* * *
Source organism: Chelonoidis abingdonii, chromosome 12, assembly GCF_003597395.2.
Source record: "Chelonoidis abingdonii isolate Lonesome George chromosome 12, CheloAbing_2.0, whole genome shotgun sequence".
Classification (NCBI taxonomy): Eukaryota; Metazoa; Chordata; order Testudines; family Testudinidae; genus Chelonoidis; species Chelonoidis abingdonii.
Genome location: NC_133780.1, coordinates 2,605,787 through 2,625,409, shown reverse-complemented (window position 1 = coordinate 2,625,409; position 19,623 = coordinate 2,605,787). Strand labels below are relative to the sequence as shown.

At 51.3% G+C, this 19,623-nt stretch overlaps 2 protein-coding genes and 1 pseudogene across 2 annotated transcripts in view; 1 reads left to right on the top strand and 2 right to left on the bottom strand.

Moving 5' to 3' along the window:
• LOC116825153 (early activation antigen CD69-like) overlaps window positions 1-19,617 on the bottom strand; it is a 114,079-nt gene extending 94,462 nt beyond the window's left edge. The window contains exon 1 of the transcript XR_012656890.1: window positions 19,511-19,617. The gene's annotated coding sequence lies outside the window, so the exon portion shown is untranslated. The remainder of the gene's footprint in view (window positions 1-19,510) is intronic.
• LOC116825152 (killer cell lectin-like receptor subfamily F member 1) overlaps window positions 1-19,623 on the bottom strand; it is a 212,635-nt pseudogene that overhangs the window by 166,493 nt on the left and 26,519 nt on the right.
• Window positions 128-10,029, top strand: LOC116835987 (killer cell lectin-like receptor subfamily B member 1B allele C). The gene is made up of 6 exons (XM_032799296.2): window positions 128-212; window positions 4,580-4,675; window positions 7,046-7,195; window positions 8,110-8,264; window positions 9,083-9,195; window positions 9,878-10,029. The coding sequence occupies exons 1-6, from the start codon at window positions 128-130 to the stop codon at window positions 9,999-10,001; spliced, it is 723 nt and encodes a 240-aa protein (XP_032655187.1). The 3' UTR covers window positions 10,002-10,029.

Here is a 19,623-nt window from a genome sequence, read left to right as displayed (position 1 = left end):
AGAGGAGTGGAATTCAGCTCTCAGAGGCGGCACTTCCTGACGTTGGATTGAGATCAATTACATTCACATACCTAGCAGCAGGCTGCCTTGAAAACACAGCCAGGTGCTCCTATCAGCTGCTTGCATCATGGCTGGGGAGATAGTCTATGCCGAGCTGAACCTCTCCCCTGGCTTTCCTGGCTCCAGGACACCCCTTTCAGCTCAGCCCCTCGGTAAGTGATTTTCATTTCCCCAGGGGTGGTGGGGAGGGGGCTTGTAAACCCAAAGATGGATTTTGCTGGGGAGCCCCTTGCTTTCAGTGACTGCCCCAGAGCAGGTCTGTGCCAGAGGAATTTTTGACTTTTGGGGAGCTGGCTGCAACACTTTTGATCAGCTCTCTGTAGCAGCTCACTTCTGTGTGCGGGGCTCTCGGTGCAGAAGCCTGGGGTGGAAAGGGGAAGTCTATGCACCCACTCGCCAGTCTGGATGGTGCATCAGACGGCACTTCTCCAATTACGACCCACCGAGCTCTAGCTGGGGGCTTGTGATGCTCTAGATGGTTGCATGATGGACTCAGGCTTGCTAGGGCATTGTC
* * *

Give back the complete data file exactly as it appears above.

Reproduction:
Source organism: Chelonoidis abingdonii, chromosome 12, assembly GCF_003597395.2.
Source record: "Chelonoidis abingdonii isolate Lonesome George chromosome 12, CheloAbing_2.0, whole genome shotgun sequence".
Classification (NCBI taxonomy): Eukaryota; Metazoa; Chordata; order Testudines; family Testudinidae; genus Chelonoidis; species Chelonoidis abingdonii.
Genome location: NC_133780.1, coordinates 2,605,787 through 2,625,409, shown reverse-complemented (window position 1 = coordinate 2,625,409; position 19,623 = coordinate 2,605,787). Strand labels below are relative to the sequence as shown.

At 51.3% G+C, this 19,623-nt stretch overlaps 2 protein-coding genes and 1 pseudogene across 2 annotated transcripts in view; 1 reads left to right on the top strand and 2 right to left on the bottom strand.

Moving 5' to 3' along the window:
• LOC116825153 (early activation antigen CD69-like) overlaps window positions 1-19,617 on the bottom strand; it is a 114,079-nt gene extending 94,462 nt beyond the window's left edge. The window contains exon 1 of the transcript XR_012656890.1: window positions 19,511-19,617. The gene's annotated coding sequence lies outside the window, so the exon portion shown is untranslated. The remainder of the gene's footprint in view (window positions 1-19,510) is intronic.
• LOC116825152 (killer cell lectin-like receptor subfamily F member 1) overlaps window positions 1-19,623 on the bottom strand; it is a 212,635-nt pseudogene that overhangs the window by 166,493 nt on the left and 26,519 nt on the right.
• Window positions 128-10,029, top strand: LOC116835987 (killer cell lectin-like receptor subfamily B member 1B allele C). The gene is made up of 6 exons (XM_032799296.2): window positions 128-212; window positions 4,580-4,675; window positions 7,046-7,195; window positions 8,110-8,264; window positions 9,083-9,195; window positions 9,878-10,029. The coding sequence occupies exons 1-6, from the start codon at window positions 128-130 to the stop codon at window positions 9,999-10,001; spliced, it is 723 nt and encodes a 240-aa protein (XP_032655187.1). The 3' UTR covers window positions 10,002-10,029.

Here is a 19,623-nt window from a genome sequence, read left to right as displayed (position 1 = left end):
AGAGGAGTGGAATTCAGCTCTCAGAGGCGGCACTTCCTGACGTTGGATTGAGATCAATTACATTCACATACCTAGCAGCAGGCTGCCTTGAAAACACAGCCAGGTGCTCCTATCAGCTGCTTGCATCATGGCTGGGGAGATAGTCTATGCCGAGCTGAACCTCTCCCCTGGCTTTCCTGGCTCCAGGACACCCCTTTCAGCTCAGCCCCTCGGTAAGTGATTTTCATTTCCCCAGGGGTGGTGGGGAGGGGGCTTGTAAACCCAAAGATGGATTTTGCTGGGGAGCCCCTTGCTTTCAGTGACTGCCCCAGAGCAGGTCTGTGCCAGAGGAATTTTTGACTTTTGGGGAGCTGGCTGCAACACTTTTGATCAGCTCTCTGTAGCAGCTCACTTCTGTGTGCGGGGCTCTCGGTGCAGAAGCCTGGGGTGGAAAGGGGAAGTCTATGCACCCACTCGCCAGTCTGGATGGTGCATCAGACGGCACTTCTCCAATTACGACCCACCGAGCTCTAGCTGGGGGCTTGTGATGCTCTAGATGGTTGCATGATGGACTCAGGCTTGCTAGGGCATTGTC